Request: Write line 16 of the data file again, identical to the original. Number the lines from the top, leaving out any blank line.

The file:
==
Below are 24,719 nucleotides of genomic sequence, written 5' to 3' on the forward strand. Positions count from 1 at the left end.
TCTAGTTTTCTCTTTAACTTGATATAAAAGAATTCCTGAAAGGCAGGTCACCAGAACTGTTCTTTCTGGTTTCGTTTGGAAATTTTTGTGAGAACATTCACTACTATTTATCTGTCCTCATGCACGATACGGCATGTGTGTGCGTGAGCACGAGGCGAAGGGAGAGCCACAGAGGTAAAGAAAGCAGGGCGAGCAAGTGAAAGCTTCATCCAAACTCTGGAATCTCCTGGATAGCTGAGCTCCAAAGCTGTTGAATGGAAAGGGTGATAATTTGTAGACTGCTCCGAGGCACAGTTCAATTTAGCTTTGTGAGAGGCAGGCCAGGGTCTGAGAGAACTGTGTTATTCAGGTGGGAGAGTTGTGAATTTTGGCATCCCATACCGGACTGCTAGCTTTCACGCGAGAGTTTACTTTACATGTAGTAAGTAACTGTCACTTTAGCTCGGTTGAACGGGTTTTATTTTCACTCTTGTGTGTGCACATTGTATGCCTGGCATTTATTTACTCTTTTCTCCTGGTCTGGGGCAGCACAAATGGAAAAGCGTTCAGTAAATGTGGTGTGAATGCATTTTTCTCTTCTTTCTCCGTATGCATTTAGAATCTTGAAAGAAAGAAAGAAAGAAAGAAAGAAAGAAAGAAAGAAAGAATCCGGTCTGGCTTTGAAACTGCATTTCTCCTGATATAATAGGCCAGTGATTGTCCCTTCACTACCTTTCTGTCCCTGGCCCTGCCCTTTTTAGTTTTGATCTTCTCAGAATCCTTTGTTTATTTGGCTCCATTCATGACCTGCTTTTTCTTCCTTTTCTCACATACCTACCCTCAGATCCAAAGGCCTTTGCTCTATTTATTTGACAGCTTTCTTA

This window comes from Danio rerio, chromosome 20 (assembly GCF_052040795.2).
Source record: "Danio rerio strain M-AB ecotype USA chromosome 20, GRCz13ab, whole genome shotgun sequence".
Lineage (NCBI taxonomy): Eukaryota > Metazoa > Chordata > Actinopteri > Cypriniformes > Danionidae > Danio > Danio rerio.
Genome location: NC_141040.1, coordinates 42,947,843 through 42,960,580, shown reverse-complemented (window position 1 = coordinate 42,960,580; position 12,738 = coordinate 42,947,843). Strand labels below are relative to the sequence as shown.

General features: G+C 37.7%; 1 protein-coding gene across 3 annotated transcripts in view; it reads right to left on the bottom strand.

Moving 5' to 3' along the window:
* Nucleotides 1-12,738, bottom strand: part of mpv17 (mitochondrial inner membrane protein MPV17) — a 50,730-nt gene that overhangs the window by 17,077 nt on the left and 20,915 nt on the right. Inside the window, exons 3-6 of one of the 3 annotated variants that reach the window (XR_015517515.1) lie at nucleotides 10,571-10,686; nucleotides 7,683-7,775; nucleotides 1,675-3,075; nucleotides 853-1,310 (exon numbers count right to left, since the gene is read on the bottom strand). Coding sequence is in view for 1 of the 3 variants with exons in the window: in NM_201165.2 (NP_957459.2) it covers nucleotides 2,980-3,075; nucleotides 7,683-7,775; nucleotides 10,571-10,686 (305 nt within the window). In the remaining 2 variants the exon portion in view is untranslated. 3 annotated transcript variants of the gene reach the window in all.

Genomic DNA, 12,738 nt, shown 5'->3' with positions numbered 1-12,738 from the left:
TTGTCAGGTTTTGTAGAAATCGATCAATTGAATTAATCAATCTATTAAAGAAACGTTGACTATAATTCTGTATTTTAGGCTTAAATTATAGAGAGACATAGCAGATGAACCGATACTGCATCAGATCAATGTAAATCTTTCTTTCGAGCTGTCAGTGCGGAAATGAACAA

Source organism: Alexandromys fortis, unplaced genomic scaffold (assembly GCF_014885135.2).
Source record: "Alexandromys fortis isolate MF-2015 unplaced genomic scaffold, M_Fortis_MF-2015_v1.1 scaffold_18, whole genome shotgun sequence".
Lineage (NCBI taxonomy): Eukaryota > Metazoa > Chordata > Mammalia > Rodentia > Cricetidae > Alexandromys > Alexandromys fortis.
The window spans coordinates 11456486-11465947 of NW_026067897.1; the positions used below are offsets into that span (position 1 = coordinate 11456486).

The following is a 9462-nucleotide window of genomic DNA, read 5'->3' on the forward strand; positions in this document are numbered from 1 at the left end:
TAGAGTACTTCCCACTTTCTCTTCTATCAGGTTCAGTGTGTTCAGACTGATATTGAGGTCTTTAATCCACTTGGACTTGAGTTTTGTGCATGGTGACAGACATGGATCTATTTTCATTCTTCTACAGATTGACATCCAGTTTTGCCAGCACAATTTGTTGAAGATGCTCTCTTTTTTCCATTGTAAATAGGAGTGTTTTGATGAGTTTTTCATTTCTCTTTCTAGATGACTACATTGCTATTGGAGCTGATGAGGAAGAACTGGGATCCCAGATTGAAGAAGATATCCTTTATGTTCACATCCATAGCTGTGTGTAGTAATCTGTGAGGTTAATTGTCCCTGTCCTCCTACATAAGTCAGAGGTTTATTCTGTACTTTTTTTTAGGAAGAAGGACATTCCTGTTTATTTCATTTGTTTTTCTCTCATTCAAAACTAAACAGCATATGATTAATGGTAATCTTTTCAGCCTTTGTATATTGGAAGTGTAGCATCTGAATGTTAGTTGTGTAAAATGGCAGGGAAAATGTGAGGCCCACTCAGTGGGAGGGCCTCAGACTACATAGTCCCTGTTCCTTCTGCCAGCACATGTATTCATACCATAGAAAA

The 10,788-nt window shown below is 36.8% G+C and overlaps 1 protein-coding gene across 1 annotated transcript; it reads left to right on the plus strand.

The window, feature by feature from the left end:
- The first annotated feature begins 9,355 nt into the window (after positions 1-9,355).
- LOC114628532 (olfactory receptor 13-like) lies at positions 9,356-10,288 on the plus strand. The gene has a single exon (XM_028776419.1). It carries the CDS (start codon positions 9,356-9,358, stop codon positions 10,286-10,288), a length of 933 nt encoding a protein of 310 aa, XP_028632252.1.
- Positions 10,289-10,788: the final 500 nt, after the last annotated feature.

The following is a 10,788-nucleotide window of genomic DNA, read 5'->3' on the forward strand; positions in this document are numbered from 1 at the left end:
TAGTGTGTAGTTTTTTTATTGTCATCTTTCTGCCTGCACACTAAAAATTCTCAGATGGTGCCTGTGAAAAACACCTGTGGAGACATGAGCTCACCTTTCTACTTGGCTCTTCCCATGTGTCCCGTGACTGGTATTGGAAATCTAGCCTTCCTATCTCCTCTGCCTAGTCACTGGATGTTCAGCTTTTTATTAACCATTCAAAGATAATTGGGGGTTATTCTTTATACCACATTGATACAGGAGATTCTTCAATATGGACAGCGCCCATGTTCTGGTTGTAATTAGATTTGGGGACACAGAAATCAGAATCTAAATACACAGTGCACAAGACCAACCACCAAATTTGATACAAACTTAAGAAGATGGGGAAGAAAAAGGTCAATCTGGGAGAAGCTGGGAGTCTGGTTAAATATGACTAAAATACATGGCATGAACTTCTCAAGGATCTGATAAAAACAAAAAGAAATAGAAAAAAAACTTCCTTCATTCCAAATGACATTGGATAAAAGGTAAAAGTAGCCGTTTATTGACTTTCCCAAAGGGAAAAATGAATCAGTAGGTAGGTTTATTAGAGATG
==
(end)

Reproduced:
The following is a 9462-nucleotide window of genomic DNA, read 5'->3' on the forward strand; positions in this document are numbered from 1 at the left end: